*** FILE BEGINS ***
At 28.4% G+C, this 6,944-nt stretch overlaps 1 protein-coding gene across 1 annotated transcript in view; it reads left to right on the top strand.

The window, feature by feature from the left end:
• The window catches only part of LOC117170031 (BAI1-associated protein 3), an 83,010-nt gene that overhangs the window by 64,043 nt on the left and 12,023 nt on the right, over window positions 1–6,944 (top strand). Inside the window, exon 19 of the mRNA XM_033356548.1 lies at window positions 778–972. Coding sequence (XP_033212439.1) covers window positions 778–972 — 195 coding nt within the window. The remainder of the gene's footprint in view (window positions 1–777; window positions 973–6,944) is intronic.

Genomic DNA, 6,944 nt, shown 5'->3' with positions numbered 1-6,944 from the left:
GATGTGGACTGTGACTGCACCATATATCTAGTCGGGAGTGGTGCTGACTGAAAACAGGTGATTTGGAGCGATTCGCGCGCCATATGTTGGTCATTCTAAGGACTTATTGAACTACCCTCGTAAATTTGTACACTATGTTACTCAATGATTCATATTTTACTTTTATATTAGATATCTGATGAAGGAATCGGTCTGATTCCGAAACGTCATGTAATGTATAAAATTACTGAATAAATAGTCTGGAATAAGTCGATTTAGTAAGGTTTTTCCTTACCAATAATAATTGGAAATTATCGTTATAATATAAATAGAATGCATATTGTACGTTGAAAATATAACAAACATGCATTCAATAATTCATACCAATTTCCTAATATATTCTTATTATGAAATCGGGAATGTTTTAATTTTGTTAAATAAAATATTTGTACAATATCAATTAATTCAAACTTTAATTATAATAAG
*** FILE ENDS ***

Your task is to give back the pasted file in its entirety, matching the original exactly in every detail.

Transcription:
At 28.4% G+C, this 6,944-nt stretch overlaps 1 protein-coding gene across 1 annotated transcript in view; it reads left to right on the top strand.

The window, feature by feature from the left end:
• The window catches only part of LOC117170031 (BAI1-associated protein 3), an 83,010-nt gene that overhangs the window by 64,043 nt on the left and 12,023 nt on the right, over window positions 1–6,944 (top strand). Inside the window, exon 19 of the mRNA XM_033356548.1 lies at window positions 778–972. Coding sequence (XP_033212439.1) covers window positions 778–972 — 195 coding nt within the window. The remainder of the gene's footprint in view (window positions 1–777; window positions 973–6,944) is intronic.

Genomic DNA, 6,944 nt, shown 5'->3' with positions numbered 1-6,944 from the left:
GATGTGGACTGTGACTGCACCATATATCTAGTCGGGAGTGGTGCTGACTGAAAACAGGTGATTTGGAGCGATTCGCGCGCCATATGTTGGTCATTCTAAGGACTTATTGAACTACCCTCGTAAATTTGTACACTATGTTACTCAATGATTCATATTTTACTTTTATATTAGATATCTGATGAAGGAATCGGTCTGATTCCGAAACGTCATGTAATGTATAAAATTACTGAATAAATAGTCTGGAATAAGTCGATTTAGTAAGGTTTTTCCTTACCAATAATAATTGGAAATTATCGTTATAATATAAATAGAATGCATATTGTACGTTGAAAATATAACAAACATGCATTCAATAATTCATACCAATTTCCTAATATATTCTTATTATGAAATCGGGAATGTTTTAATTTTGTTAAATAAAATATTTGTACAATATCAATTAATTCAAACTTTAATTATAATAAG